“In the Beginning there existed the Divine Reason, and the Divine Reason was with God, and the Divine Reason was God. This Divine Reason at the Beginning was in closest relation with God. Through the Divine Reason all things came into being; and apart therefrom there was not brought into being even a single thing which has come to exist. In the Divine Reason there subsisted Life; and that Life was the spiritual Light of mankind. And the Light shone, and still shines, in the spiritual Darkness, and the Darkness has not overpowered it” (G.W. Wade, The Documents of the New Testament Translated and Historically Arranged with Critical Introductions, London: Thomas Murby, 1934).

“In the beginning was the Word, and the Word was with God; and the Word was a god [this translation is incorrect]. This was with God in the beginning. Everything came into being through the Word, and without it nothing created sprang into existence. In it is life, and that life was the light of mankind. The light shines in the realm of darkness, but the darkness would have not of it” (Johannes Greber, The New Testament: A New Translation and Explanation Based on the Oldest Manuscripts, New York: John Felsberg, 1937).

“In the beginning was the everlasting Word, and the everlasting Word was with God, and of godlike nature was the everlasting Word. Hence it was in the beginning with God. By its activity all things came into being and naught that exists came apart from its activity” (Martin Dibelius, The Message of Jesus Christ, Translated by Frederick C. Grant, New York: Charles Scribner’s Sons, 1939).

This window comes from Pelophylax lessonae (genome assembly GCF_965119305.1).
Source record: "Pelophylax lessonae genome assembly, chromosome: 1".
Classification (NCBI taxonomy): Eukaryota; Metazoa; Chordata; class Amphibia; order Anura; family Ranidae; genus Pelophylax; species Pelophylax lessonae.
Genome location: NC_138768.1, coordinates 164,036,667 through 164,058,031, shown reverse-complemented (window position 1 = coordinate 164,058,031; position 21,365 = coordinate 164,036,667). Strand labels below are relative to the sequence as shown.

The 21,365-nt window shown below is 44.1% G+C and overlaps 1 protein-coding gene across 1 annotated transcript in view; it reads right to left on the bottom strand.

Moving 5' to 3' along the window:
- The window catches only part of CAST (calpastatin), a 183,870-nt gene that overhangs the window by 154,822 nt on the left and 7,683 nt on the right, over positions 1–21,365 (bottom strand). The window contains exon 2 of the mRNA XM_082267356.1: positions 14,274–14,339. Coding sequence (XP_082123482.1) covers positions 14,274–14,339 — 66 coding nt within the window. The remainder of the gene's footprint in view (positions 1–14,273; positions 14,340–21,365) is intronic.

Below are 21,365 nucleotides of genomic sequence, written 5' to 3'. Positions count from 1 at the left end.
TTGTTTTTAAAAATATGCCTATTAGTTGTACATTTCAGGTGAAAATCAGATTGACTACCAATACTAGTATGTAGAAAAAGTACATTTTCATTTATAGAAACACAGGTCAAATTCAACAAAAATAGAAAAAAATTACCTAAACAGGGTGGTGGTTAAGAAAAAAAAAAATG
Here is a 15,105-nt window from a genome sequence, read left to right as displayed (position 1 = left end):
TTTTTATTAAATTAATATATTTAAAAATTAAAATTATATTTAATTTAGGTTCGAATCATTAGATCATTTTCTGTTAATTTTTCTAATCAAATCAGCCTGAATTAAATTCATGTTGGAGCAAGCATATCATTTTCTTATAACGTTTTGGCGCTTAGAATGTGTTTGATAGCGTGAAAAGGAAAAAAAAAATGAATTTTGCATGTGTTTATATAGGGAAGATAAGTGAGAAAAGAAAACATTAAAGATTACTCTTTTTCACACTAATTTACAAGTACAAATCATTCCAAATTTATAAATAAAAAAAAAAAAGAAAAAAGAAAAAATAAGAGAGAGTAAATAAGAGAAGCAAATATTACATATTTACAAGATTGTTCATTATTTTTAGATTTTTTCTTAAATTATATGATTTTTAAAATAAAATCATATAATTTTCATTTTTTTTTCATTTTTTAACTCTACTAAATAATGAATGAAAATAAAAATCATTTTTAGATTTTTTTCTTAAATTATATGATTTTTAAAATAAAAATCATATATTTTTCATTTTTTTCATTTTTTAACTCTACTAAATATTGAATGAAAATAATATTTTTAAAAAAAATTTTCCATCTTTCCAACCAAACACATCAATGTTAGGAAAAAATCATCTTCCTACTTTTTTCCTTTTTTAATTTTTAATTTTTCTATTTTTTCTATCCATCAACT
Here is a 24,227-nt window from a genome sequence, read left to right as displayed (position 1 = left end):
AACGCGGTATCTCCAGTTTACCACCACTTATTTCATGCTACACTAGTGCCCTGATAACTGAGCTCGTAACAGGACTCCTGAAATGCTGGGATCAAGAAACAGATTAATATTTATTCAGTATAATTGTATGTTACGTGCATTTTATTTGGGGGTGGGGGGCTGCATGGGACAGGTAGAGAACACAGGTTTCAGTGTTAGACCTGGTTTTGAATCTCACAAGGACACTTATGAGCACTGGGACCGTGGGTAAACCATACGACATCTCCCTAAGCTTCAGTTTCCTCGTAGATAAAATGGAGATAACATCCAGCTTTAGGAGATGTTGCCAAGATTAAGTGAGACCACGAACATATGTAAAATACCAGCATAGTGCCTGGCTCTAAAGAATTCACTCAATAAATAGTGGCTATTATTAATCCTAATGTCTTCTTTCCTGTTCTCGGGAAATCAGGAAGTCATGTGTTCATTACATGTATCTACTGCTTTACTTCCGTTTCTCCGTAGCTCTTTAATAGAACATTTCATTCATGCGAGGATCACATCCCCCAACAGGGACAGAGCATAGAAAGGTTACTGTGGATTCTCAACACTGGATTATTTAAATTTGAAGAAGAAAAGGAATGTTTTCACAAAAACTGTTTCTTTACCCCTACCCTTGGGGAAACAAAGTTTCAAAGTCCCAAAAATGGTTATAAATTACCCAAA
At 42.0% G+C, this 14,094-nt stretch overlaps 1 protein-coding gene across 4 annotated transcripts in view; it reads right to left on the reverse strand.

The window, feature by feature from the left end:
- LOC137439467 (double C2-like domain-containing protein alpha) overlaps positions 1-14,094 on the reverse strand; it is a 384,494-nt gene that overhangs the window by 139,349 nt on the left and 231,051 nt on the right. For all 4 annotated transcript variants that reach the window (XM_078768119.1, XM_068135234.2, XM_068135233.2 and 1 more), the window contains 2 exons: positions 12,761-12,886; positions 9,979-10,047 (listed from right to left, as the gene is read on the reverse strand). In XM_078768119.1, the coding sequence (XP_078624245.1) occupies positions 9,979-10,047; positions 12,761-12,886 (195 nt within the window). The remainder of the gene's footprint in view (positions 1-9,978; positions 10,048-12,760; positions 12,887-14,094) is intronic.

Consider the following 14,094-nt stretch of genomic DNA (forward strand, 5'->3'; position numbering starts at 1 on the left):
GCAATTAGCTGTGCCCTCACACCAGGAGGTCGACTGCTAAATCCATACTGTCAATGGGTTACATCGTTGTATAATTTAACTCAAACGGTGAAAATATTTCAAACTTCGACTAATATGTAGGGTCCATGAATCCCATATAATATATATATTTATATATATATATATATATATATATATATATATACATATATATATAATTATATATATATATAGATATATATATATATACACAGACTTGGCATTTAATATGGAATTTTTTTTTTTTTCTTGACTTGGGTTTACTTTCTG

“In the beginning was the Word. And the Word was with God. And the Word was God. The same was in the beginning with God. Through its agency all things came to be, and apart from it hath not one thing come to be. What came to be in it was Life, and the Life was the light of men, and the light shineth in the darkness, and the darkness did not absorb it” (William Temple, Archbishop of Canterbury, Readings in St. John’s Gospel, London: Macmillan, 1939).

“The Energising Mind was in existence from the very beginning; the Energising Mind was in communion with God; the Energising Mind was divine. He was with God from all eternity. Everything was brought into existence through him, and apart from him no single entity came into being. He was the spring of life and his life was the Light for mankind. This Light shines in moral and spiritual darkness, and the darkness has never quenched it” (Freeman Wills Crofts, The Four Gospels in One Story, Written as a Modern Biography, London: Longmans, Green and Company, 1949).

“First there was the Thought, and the Thought was in God; the Thought was God. He was in God from the first. It was through him that everything came into being; not one thing came into being without him. As for that which has come into being in union with him, it was life, and that life was the Light of mankind. The Light is shining in the darkness and the darkness does not overpower it” (F.R. Hoare, A Translation from the Greek into Current English of the Gospel According to John, Arranged in its Conjectured Original Order, London: Burns Oates and Washbourne, 1949).

“At the beginning God expressed himself. That personal expression, that word, was with God and was God, and he existed with God from the beginning. All creation took place through him, and none took place without him. In him appeared life and this life was the light of mankind. The light still shines in the darkness, and the darkness has never put it out” (J.B. Phillips, The New Testament in Modern English, New York: Macmillan, 1958).

“In the beginning was the Word, and the Word was with God, and the Word was a God. In the beginning This Word was with God. All was done through It, and without It not even one thing was done. In It was life, and the life was the light of men. And the Light shone in darkness, and darkness apprehended It not” (James L. Tomanek, The New Testament of Our Lord and Savior Jesus Anointed. Pocatello, ID: 1958).